Chicago Cubs v Milwaukee Brewers

You know the drill by now. Pull up your favorite image of Ryan Braun looking sullen, dig into the text editor window and tell the world what you think about Ryan Braun. HOT TAKES, COMING YER WAY. If you prefer a bolder approach in instructing others what they think or perhaps you like finding new ground expressing your by vehement non-outrage.

They came in waves. First, immediately after the news broke, come the “here is my take” pieces. Then the “here is what the players think” piece are intermingled with the “I’M SO DAMN ANGRY” pieces, which are little more than accredited journalists calling Ryan Braun mean names for 800 words.

Somebody, somewhere, has something insightful to say about Ryan Braun’s 65 game suspension for his involvement with the Biogenesis clinc (predictably, Grant Brisbee is the leader in the clubhouse). Braun didn’t “actually” fail an untainted drug test but the league and its investigators found more than a little bit of evidence suggesting Braun did more than use Anthony Bosch as a consultant, as the Brewers slugger previously stated.

Just a few days later, there isn’t much left of the Braun story. Some are attempting to free the Brewers from his contract but much of the Biogenesis talk is already onto Alex Rodriguez and what he eventually gets (lifetime ban?), rather than attempting to make real sense of what happened with Braun. What Ryan Braun actually means.

Somebody else can parse Braun’s mea culpa and contrast it with his previously defiant comments, blowing up the contradictions between smearing of a sample collector and his recently feigned contrition. Yes. Ryan Braun lied and lied some more, refusing to fess up when he had everything to lose.

The outrage cycle around baseball grows more insufferable by the day. While Ken Rosenthal’s take on the matter was particularly sharp, there still aren’t any winners in this matter. That players who were dumb enough to deal with a clown like Bosch are getting their comeuppance, the scarlett letter system among baseball fans and writers serves no purpose, so far as I can see.

Ryan Braun cheated. He broke rules which the league and union collectively bargained and agreed upon in their Joint Drug Agreement. However uneasy such agreements make you, Ryan Braun broke a very clear law governing the game. Ryan Braun does not get to decide which rules he abides and which he thinks are silly.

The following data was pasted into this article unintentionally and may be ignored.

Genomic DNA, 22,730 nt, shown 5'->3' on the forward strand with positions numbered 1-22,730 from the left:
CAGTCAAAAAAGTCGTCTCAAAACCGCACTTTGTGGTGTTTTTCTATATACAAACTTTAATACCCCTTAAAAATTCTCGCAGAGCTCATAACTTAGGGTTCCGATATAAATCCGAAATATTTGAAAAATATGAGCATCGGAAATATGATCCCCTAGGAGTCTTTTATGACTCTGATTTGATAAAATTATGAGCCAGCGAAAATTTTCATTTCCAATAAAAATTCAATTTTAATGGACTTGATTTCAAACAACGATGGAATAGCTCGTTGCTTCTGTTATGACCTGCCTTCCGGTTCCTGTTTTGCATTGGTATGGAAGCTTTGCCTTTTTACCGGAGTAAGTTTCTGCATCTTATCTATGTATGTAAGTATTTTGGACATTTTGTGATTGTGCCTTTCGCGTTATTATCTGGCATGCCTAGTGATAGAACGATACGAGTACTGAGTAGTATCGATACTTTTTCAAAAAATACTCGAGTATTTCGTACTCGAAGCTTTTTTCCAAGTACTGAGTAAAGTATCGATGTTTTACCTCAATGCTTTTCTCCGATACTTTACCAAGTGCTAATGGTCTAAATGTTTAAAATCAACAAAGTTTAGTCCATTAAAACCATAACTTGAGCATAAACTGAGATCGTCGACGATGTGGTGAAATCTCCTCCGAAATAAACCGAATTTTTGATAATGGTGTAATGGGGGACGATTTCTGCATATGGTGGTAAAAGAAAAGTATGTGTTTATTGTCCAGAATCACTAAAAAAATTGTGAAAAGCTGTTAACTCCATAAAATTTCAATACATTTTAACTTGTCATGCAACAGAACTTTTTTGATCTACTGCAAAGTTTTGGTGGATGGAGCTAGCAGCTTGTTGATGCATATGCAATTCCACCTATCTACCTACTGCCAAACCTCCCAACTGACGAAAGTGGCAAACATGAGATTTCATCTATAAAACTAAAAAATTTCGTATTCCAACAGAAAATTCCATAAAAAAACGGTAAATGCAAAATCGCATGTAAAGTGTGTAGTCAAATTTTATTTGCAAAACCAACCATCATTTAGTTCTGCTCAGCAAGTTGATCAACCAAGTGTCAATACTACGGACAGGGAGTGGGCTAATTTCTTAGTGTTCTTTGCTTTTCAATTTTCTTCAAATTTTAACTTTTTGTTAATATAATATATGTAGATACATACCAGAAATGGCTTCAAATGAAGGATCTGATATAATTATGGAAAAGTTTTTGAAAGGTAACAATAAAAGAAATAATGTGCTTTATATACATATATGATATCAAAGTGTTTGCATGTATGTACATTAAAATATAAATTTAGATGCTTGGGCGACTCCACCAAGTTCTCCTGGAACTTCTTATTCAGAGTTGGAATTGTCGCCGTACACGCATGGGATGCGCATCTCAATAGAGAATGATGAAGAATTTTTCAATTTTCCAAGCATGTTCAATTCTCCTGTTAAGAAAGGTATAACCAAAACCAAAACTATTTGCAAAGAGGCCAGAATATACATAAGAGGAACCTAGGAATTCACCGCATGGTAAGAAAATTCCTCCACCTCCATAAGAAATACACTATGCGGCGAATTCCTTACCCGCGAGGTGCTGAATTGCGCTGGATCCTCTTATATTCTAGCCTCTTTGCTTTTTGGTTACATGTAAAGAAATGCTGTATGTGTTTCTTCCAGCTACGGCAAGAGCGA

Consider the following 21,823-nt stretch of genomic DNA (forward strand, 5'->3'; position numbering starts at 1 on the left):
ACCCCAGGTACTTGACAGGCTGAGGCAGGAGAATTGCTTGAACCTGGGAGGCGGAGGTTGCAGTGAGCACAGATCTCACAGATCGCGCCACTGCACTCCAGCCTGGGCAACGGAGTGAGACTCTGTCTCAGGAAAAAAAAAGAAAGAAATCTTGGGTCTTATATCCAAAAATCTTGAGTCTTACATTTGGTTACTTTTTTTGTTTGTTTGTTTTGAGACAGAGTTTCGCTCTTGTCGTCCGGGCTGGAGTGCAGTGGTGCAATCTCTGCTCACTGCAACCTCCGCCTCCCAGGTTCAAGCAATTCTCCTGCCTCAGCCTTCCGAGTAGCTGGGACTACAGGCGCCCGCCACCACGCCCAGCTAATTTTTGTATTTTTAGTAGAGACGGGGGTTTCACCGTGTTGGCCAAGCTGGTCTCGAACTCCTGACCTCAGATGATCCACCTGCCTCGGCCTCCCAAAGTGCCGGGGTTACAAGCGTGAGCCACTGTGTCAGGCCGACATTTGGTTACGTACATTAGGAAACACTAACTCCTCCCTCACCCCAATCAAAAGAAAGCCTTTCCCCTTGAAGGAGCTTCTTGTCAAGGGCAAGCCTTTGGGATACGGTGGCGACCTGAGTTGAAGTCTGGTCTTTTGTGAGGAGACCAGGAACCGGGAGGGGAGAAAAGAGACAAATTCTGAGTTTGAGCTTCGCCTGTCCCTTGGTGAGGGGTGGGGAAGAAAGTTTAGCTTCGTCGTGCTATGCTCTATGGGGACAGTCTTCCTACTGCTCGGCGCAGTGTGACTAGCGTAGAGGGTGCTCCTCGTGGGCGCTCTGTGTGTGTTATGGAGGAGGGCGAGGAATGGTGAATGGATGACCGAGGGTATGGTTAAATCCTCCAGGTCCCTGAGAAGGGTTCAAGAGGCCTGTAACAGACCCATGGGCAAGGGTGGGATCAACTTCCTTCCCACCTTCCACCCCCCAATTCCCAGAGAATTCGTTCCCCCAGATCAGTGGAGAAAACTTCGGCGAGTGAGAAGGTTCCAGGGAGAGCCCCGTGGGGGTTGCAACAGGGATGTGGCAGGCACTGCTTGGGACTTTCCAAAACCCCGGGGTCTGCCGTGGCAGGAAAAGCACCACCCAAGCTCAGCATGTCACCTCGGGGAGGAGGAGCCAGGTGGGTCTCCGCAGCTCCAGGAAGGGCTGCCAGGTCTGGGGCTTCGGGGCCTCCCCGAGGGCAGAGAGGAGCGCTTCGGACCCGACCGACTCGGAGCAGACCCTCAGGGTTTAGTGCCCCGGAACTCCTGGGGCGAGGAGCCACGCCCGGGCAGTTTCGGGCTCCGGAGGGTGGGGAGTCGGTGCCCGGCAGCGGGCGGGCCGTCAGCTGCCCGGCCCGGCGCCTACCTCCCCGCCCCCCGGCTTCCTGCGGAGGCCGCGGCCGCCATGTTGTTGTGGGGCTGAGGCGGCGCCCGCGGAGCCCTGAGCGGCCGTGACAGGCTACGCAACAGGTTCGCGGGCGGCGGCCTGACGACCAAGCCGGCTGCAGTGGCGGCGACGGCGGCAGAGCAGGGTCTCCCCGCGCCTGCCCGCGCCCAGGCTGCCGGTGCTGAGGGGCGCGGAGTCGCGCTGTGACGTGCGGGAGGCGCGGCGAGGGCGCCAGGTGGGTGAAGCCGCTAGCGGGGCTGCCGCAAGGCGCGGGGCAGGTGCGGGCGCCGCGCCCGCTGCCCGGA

Neither Ryan Braun’s suspension nor the coming discipline for Alex Rodriguez et al will change the drug culture in baseball on their own. The financial rewards still outweigh the costs for players at the top of the game. If the threat of punishment was it all took to prevent crime, Houston would be Vienna.

The players, as a collective and individually, are changing their tune on the matter. While the union will (and should) still protect its members, more and more “clean” players are voicing their displeasure with the users in their midst. Especially when more than the players fighting tooth and nail for their baseball life make their feelings known. When somebody like Max Scherzer makes noise, people start listening.

But what, exactly, do we hear? It’s just a din, an endless screech of outrage or justification fueled by speculation and personal agendas. I don’t know that I’m tired of it, I just know I need to take a break from it. Which is a real shame, because it is not an issue that will disappear because baseball doesn’t want to confront it.

Things will likely get worse before they get better but, with the players throwing their support behind honest to goodness efforts to clean up the game, they will get better. Already this week I’ve heard many players expressing “level playing field” sentiments, both on and off the record. They want it and the game wants it. Which is about all anyone can hope for, if a “clean” game is the goal.

There are still shocking hypocrisies within the baseball culture but conflating those other issues with enforcement of the JDA serves no purpose. PEDs are the issue at hand because they started costing people money. They will remain the hot-button topic right up until some other problem provokes a spike in consumer confidence. The end.

As I said, the death of insight.